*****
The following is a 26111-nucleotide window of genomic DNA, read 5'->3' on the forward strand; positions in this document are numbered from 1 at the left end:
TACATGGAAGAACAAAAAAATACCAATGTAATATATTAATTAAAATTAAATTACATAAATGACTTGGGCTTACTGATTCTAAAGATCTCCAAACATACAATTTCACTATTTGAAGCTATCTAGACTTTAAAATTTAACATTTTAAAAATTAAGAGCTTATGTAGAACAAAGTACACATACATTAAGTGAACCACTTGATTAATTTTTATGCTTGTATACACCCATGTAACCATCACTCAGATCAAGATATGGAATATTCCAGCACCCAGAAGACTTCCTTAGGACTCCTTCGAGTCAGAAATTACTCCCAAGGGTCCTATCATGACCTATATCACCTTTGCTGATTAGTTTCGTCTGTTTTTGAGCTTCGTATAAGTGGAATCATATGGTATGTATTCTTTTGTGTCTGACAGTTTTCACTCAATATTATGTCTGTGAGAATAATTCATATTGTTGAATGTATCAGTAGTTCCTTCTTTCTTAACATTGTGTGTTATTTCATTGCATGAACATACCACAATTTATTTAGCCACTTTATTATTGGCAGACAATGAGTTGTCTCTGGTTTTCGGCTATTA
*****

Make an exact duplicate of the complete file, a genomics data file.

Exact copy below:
The following is a 26111-nucleotide window of genomic DNA, read 5'->3' on the forward strand; positions in this document are numbered from 1 at the left end:
TACATGGAAGAACAAAAAAATACCAATGTAATATATTAATTAAAATTAAATTACATAAATGACTTGGGCTTACTGATTCTAAAGATCTCCAAACATACAATTTCACTATTTGAAGCTATCTAGACTTTAAAATTTAACATTTTAAAAATTAAGAGCTTATGTAGAACAAAGTACACATACATTAAGTGAACCACTTGATTAATTTTTATGCTTGTATACACCCATGTAACCATCACTCAGATCAAGATATGGAATATTCCAGCACCCAGAAGACTTCCTTAGGACTCCTTCGAGTCAGAAATTACTCCCAAGGGTCCTATCATGACCTATATCACCTTTGCTGATTAGTTTCGTCTGTTTTTGAGCTTCGTATAAGTGGAATCATATGGTATGTATTCTTTTGTGTCTGACAGTTTTCACTCAATATTATGTCTGTGAGAATAATTCATATTGTTGAATGTATCAGTAGTTCCTTCTTTCTTAACATTGTGTGTTATTTCATTGCATGAACATACCACAATTTATTTAGCCACTTTATTATTGGCAGACAATGAGTTGTCTCTGGTTTTCGGCTATTA